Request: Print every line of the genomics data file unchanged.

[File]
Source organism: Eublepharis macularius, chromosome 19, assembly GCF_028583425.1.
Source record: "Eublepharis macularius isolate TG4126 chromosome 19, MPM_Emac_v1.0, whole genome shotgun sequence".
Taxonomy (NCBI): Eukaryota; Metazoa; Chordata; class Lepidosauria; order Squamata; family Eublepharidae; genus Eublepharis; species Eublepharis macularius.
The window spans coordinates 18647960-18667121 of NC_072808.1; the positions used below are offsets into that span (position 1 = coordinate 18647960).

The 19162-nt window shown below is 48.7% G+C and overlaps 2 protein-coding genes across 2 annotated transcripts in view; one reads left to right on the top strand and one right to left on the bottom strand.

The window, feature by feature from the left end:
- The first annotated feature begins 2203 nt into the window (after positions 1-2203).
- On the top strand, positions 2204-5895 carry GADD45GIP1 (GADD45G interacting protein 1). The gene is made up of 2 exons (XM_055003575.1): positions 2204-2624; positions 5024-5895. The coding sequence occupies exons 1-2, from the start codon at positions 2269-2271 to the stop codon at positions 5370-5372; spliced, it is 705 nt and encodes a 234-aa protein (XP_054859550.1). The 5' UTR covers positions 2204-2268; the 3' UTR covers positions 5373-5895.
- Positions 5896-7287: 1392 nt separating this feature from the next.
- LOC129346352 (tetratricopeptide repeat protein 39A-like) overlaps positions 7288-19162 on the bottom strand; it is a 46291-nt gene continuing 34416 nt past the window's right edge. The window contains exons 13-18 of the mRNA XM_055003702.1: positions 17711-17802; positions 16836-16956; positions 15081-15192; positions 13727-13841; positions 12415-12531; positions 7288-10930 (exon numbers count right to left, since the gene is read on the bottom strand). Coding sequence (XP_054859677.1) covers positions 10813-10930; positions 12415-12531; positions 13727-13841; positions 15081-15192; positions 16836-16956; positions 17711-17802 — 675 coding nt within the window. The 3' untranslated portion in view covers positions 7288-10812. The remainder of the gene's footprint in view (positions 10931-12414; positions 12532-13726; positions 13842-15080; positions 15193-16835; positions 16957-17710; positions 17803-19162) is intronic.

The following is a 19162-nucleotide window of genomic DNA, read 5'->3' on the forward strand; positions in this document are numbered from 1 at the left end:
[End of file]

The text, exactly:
Source organism: Eublepharis macularius, chromosome 19, assembly GCF_028583425.1.
Source record: "Eublepharis macularius isolate TG4126 chromosome 19, MPM_Emac_v1.0, whole genome shotgun sequence".
Taxonomy (NCBI): Eukaryota; Metazoa; Chordata; class Lepidosauria; order Squamata; family Eublepharidae; genus Eublepharis; species Eublepharis macularius.
The window spans coordinates 18647960-18667121 of NC_072808.1; the positions used below are offsets into that span (position 1 = coordinate 18647960).

The 19162-nt window shown below is 48.7% G+C and overlaps 2 protein-coding genes across 2 annotated transcripts in view; one reads left to right on the top strand and one right to left on the bottom strand.

The window, feature by feature from the left end:
- The first annotated feature begins 2203 nt into the window (after positions 1-2203).
- On the top strand, positions 2204-5895 carry GADD45GIP1 (GADD45G interacting protein 1). The gene is made up of 2 exons (XM_055003575.1): positions 2204-2624; positions 5024-5895. The coding sequence occupies exons 1-2, from the start codon at positions 2269-2271 to the stop codon at positions 5370-5372; spliced, it is 705 nt and encodes a 234-aa protein (XP_054859550.1). The 5' UTR covers positions 2204-2268; the 3' UTR covers positions 5373-5895.
- Positions 5896-7287: 1392 nt separating this feature from the next.
- LOC129346352 (tetratricopeptide repeat protein 39A-like) overlaps positions 7288-19162 on the bottom strand; it is a 46291-nt gene continuing 34416 nt past the window's right edge. The window contains exons 13-18 of the mRNA XM_055003702.1: positions 17711-17802; positions 16836-16956; positions 15081-15192; positions 13727-13841; positions 12415-12531; positions 7288-10930 (exon numbers count right to left, since the gene is read on the bottom strand). Coding sequence (XP_054859677.1) covers positions 10813-10930; positions 12415-12531; positions 13727-13841; positions 15081-15192; positions 16836-16956; positions 17711-17802 — 675 coding nt within the window. The 3' untranslated portion in view covers positions 7288-10812. The remainder of the gene's footprint in view (positions 10931-12414; positions 12532-13726; positions 13842-15080; positions 15193-16835; positions 16957-17710; positions 17803-19162) is intronic.

The following is a 19162-nucleotide window of genomic DNA, read 5'->3' on the forward strand; positions in this document are numbered from 1 at the left end: